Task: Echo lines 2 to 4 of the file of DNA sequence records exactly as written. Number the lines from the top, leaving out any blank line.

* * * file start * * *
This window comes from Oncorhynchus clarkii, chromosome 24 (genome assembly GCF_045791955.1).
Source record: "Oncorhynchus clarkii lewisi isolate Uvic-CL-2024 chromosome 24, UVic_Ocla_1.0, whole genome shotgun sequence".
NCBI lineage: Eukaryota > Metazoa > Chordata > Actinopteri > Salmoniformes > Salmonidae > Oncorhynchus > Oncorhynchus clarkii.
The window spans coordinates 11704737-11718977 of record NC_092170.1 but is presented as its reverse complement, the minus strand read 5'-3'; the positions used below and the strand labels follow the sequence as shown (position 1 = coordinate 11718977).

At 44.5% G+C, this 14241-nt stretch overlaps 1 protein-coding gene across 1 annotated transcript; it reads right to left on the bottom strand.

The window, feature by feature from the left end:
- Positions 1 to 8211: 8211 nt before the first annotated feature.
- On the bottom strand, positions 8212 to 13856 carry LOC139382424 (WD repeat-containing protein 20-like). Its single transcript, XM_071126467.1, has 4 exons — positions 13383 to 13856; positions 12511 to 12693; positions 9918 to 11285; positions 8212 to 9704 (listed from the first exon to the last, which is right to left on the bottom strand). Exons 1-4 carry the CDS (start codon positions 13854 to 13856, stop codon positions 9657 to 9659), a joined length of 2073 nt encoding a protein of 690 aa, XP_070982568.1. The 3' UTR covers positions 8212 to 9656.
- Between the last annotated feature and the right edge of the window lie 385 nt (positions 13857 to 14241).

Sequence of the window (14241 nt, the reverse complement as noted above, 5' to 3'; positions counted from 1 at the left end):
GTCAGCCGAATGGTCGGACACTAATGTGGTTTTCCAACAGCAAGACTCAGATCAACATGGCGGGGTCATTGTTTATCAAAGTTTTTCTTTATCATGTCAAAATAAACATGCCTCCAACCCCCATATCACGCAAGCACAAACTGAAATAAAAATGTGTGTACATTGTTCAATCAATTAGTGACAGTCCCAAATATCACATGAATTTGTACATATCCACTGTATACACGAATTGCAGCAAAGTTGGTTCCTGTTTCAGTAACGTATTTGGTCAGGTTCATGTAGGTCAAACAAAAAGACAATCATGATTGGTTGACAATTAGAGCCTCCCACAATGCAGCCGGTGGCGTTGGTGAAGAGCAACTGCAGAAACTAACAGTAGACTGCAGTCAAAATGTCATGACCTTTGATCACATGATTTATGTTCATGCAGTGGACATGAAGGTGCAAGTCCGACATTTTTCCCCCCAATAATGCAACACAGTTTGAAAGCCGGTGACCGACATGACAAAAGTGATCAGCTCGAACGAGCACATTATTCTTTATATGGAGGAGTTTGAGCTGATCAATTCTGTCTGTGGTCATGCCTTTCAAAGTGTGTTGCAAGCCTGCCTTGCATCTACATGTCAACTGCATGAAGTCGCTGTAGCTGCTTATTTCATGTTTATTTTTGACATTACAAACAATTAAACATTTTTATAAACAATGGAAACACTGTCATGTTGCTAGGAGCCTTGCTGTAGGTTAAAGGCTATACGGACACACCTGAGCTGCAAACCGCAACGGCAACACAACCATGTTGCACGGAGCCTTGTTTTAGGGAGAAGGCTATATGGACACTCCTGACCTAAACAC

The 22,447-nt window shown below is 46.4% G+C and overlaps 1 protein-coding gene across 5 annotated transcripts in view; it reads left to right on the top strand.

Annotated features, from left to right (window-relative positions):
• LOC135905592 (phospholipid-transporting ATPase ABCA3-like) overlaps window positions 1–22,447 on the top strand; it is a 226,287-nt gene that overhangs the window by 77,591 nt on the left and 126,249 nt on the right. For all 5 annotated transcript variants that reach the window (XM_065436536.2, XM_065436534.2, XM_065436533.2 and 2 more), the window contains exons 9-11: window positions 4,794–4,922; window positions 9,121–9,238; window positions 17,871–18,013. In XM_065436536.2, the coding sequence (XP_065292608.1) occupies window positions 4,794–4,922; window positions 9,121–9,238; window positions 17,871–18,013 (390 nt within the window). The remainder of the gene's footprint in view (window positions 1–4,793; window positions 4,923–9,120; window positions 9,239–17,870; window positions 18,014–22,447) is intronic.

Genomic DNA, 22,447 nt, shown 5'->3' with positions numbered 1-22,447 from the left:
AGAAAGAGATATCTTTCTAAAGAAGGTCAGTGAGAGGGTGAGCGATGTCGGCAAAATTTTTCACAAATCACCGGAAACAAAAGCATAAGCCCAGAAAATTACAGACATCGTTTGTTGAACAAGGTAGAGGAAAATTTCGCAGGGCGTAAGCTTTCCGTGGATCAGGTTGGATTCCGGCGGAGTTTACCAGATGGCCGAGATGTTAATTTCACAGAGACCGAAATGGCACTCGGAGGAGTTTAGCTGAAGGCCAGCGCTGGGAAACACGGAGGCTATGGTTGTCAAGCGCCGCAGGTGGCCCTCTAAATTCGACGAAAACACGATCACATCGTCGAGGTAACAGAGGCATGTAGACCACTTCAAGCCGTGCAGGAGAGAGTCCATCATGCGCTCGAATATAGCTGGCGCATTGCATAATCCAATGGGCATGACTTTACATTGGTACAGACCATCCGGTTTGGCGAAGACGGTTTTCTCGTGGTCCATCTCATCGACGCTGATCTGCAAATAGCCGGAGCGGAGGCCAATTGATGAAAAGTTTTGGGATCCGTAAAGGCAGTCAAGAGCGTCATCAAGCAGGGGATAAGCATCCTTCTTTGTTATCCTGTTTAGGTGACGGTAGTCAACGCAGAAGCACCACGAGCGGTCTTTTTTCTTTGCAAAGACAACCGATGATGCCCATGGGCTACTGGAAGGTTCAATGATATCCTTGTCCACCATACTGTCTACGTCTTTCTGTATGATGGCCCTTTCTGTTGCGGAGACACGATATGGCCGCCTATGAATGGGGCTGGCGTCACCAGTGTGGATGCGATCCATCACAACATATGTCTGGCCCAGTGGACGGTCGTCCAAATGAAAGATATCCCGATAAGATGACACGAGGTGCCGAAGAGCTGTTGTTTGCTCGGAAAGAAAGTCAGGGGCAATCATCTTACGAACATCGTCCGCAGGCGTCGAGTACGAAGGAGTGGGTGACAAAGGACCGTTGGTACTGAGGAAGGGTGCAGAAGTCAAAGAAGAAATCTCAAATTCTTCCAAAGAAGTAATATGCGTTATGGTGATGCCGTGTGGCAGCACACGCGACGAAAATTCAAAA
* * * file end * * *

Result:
Source record: "Oncorhynchus clarkii lewisi isolate Uvic-CL-2024 chromosome 24, UVic_Ocla_1.0, whole genome shotgun sequence".
NCBI lineage: Eukaryota > Metazoa > Chordata > Actinopteri > Salmoniformes > Salmonidae > Oncorhynchus > Oncorhynchus clarkii.
The window spans coordinates 11704737-11718977 of record NC_092170.1 but is presented as its reverse complement, the minus strand read 5'-3'; the positions used below and the strand labels follow the sequence as shown (position 1 = coordinate 11718977).